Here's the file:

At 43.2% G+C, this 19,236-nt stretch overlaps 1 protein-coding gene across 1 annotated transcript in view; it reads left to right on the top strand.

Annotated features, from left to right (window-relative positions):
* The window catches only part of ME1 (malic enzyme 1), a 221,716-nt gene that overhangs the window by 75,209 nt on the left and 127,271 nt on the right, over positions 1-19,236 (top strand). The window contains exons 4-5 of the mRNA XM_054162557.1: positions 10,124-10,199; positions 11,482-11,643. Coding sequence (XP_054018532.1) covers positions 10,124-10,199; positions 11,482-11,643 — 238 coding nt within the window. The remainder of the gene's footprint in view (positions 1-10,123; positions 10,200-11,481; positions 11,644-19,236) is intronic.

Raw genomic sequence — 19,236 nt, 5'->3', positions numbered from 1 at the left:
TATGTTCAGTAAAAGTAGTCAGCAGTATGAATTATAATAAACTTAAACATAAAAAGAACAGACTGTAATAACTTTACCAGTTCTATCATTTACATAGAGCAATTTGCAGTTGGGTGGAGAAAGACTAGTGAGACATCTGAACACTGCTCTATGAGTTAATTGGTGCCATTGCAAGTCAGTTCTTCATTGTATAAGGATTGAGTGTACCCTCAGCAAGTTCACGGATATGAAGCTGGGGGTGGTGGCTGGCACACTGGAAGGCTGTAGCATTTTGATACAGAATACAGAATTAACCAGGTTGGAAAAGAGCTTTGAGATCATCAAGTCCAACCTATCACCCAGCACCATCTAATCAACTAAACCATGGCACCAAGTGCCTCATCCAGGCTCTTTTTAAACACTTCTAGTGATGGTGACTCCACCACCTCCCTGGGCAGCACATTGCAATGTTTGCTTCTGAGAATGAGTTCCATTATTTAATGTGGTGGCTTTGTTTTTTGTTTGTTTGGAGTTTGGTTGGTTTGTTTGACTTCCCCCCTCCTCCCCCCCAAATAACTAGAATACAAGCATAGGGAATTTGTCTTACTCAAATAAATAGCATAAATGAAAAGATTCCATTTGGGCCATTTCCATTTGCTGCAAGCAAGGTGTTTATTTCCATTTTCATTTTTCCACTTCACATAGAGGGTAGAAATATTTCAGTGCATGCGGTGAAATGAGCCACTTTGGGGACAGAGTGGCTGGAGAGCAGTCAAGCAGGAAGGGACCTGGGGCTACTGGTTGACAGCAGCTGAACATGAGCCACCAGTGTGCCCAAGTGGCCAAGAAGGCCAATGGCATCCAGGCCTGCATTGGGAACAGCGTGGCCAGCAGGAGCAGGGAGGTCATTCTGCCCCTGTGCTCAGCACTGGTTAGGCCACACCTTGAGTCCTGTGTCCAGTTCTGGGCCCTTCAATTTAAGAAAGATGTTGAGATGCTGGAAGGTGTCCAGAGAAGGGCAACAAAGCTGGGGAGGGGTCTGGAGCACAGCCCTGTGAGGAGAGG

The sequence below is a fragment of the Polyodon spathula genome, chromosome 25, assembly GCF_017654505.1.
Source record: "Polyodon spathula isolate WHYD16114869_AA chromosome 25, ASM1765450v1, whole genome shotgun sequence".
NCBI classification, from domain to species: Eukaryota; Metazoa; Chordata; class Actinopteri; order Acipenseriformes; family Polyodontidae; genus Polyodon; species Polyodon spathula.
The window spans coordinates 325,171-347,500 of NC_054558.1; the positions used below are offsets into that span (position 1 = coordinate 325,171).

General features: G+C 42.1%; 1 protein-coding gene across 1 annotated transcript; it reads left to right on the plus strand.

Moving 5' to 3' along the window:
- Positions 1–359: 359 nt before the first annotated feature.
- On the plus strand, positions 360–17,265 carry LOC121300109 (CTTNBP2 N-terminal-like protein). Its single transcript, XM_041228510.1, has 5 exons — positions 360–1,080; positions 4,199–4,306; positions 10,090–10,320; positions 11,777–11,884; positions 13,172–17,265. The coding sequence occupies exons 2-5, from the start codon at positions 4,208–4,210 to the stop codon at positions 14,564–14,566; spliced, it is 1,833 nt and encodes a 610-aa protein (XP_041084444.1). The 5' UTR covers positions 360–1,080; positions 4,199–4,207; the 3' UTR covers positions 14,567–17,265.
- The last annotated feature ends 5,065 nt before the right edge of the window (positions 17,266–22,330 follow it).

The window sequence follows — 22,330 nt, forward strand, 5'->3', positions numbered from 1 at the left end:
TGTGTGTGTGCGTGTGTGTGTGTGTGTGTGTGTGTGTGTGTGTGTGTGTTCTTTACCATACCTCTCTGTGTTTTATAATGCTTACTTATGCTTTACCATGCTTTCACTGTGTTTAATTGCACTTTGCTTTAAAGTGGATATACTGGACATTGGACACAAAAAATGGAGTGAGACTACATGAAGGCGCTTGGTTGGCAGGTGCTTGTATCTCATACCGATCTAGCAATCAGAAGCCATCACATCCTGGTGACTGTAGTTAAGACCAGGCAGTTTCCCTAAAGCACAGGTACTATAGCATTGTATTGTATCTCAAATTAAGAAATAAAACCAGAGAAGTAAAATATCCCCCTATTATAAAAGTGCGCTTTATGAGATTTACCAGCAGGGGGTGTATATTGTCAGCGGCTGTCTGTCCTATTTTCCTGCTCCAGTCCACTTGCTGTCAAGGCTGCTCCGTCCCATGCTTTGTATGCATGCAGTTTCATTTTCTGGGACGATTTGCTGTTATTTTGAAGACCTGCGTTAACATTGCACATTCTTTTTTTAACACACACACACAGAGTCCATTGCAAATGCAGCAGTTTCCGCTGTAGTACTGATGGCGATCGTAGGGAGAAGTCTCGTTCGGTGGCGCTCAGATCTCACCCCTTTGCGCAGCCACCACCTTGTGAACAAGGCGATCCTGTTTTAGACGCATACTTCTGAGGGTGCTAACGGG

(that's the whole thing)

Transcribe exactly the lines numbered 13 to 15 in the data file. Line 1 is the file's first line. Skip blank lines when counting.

- On the plus strand, positions 360–17,265 carry LOC121300109 (CTTNBP2 N-terminal-like protein). Its single transcript, XM_041228510.1, has 5 exons — positions 360–1,080; positions 4,199–4,306; positions 10,090–10,320; positions 11,777–11,884; positions 13,172–17,265. The coding sequence occupies exons 2-5, from the start codon at positions 4,208–4,210 to the stop codon at positions 14,564–14,566; spliced, it is 1,833 nt and encodes a 610-aa protein (XP_041084444.1). The 5' UTR covers positions 360–1,080; positions 4,199–4,207; the 3' UTR covers positions 14,567–17,265.
- The last annotated feature ends 5,065 nt before the right edge of the window (positions 17,266–22,330 follow it).

The window sequence follows — 22,330 nt, forward strand, 5'->3', positions numbered from 1 at the left end: